3. [Chapter 2, Mishna 5] Hillel said, “Don’t judge your fellow-man until you arrive at his situation”. Can one ever arrive at the situation of his or her fellow-man? Under what circumstances would one be allowed to judge another person?

4. [2:15] R. Eliezer says, ” Let your fellow’s honour be as dear to you as your own”. What is the difference between this and “Love your fellow-man as you love yourself”?

5. [2:21] R. Tarfon used to say, “You are not obligated to finish the work, but neither are you free to ignore the work.” What is the “work”? Summarize the message of this mishna.

Commentary

[Leviticus 14:2] …and he shall be brought to the Kohen.”

When a person speaks “lashon hara (nasty gossip about another person)”, it shows that the speaker does not know the power of the spoken word. A nasty word can destroy someone’s world, and similarly, a good word can build someone’s world. The speaker of “lashon hara” becomes afflicted with “tzara’at”—a skin disease. A Kohen decides whether one has “tzara’at” or not. Until a Kohen inspects the person and says “impure”, the person does not have tzara’at. During festivals or Chol Hamoed, for example, inspections for tzara’at cannot be carried out, and the diseased person would still be considered pure because the Kohen has not yet SAID that he is impure. In this way the gossiper understands the power of the spoken word, and should come to guard his speech more closely.

–Ohel Ya’akov—Ya’akov ben Ze’ev Kranz ( 1741-1804), the Maggid of Dubno.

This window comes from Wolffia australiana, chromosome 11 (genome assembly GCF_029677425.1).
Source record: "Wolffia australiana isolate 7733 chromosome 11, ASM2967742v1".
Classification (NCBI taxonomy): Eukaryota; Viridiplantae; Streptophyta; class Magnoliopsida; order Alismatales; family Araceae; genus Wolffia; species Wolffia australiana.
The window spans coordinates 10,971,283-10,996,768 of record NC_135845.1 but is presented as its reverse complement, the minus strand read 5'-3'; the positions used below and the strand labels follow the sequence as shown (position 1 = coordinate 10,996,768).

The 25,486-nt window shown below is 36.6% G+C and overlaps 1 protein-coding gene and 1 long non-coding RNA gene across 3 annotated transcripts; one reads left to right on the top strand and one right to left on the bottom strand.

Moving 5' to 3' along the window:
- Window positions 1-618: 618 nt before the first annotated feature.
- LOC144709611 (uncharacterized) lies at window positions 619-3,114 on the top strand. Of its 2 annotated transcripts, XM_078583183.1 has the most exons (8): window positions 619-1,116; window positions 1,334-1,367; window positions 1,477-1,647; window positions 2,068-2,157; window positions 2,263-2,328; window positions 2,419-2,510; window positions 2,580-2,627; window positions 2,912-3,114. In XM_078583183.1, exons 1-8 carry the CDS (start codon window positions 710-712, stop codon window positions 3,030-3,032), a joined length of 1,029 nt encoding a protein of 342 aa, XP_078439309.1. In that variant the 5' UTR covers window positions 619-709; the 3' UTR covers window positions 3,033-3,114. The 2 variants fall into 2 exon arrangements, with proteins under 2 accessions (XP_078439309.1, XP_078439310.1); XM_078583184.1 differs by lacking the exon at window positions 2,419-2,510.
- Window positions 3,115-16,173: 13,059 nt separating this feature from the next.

This study page is dedicated to the memory of Sarah Bella bat Yitzchak Kummer, Chaim Yosef Yechiel ben Eliyahu Kummer and Eliyahu and Margaret Kummer

 

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Learning Group–Parshat Mishpatim

(Shabbat Shekalim)

(Exodus 21:1-24:18)

(Haftara: Melachim 2, 11:17-12:17)

1. [21:1] “These are the laws that you will put in front of them.” The Torah should say, “These are the laws that you will teach them” or “command them”. Why does the pasuk say: “…that you will put in front of them”?

2. [21:37] “…(the thief) will pay 5 cows for stealing a cow, and 4 sheep for stealing a sheep.” Rashi quotes R. Yochanan in the Talmud who says that God has mercy on a sheep thief because he humiliated himself by having to carry the sheep on his shoulders. A cow thief just walks out with the cow and there is no humiliation. The thief did not respect the owner of the sheep so why should the Torah worry about the thief’s honour?

3. [22:20] When the Torah tells us not to oppress the stranger, we are reminded that we were strangers in Egypt. In other commandments, we are not told to remember our own experiences. Why is this extra encouragement or motivation given with this commandment?

4. [23:5] “When you see your enemy’s donkey suffering under its load…” What quality of personality is the Torah trying to develop in us by telling us to help our “enemy”? Why is this quality worth developing?

5. [Shabbat shekalim] On Shabbat shekalim, we read in the Torah about how everyone must give half a shekel for the tabernacle. The rabbis see this as a commandment that shows that everyone is equal. We know however, that people are not equal. Some are more intelligent, stronger, prettier, richer than others. In what way is everyone equal?

Commentary

[23:12] “…and on the seventh day you shall rest in order that your ox and your donkey should rest…”

You should rest and have peace on the Sabbath in such an intense way that you should influence everyone and everything in your environment. Everything around you should also be at peace.

–Rabbi A. M. Alter of Gur

This study page is dedicated to the memory of Sarah Bella bat Yitzchak Kummer, Chaim Yosef Yechiel ben Eliyahu Kummer and Eliyahu and Margaret Kummer